Starring: Garry McDonald
Distributor: ABC D
The look of incredulity that sweeps over Warren Beatty’s face when interviewer ordinaire Norman Gunston explains that he has his own Tonight Show has to be seen to be believed. As does Gunston’s interviewing technique which pretty much set the standard for local comedy back in the 1970s. Like that other fine Australian ambassador, Dame Edna Everage, Norman Gunston revealed to the world that Aussies like a bit of a laugh…preferably at some tall poppy’s expense.
Gunston was the creation of Garry McDonald and his show, written by Bill Harding and others, first went to air on the ABC in 1975 launching ‘The Little Aussie Bleeder’ with his signature comb-over, blue mod jacket and ankle freezers onto an unsuspecting audience who lapped up his incompetency’s with glee. His celebrity guests were mesmerised by the little bits of toilet paper stuck to his shaving wounds and many of them found themselves in fits of laughter at his random questions. Muhammad Ali, on the other hand, nearly punched his lights out and Frank Zapper was decidedly apprehensive until he heard Gunston unleash himself on his harmonica.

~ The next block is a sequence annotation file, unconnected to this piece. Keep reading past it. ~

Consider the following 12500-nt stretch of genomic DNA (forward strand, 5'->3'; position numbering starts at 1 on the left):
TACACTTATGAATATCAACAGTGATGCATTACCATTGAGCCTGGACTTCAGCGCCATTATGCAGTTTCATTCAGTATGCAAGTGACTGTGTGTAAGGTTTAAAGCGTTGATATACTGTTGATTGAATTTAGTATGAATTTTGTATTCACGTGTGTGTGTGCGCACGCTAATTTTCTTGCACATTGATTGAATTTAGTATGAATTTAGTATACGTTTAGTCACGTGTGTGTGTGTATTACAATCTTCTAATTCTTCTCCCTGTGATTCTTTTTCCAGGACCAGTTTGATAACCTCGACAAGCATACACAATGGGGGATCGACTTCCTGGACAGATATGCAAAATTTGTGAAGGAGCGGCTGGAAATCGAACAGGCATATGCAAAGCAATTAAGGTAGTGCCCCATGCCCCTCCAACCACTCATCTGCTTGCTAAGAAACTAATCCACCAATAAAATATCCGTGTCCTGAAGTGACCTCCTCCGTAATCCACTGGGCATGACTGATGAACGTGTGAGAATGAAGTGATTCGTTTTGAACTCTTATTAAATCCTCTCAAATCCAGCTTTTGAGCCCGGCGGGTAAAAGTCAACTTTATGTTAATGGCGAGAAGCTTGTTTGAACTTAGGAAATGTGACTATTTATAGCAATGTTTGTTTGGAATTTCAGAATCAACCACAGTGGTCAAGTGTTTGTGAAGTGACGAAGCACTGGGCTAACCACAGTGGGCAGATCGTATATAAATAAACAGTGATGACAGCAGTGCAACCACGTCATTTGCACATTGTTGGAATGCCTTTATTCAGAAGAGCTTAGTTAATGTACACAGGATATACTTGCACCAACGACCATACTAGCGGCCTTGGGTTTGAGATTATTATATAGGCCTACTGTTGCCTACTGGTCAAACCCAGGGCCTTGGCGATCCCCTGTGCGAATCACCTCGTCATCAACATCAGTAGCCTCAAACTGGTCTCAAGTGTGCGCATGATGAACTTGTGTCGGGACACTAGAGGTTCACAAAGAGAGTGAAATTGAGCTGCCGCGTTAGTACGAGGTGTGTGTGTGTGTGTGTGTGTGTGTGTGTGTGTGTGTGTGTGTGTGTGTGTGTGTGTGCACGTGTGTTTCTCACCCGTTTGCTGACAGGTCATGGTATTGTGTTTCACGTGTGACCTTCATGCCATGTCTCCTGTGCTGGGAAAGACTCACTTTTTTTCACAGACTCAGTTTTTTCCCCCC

But his crowning glory would have to have been arriving on the steps of Old Parliament House on November 11, 1975 when Whitlam was dismissed. Amazingly Gunston was right there in the thick of the action interviewing members of the ousted government. He subsequently put himself forward for the position of Governor General and while he didn’t win that particular post he did score a Gold Logie the following year – the first and only time the glittering prize has been awarded to a fictional character. Garry McDonald went on to win a Silver Logie for his next star turn as Arthur Beare in the ABC’s Mother and Son but no matter how far he strays, he’ll always jolt the memory bank as the fabulous fruit loop that was Norman Gunston.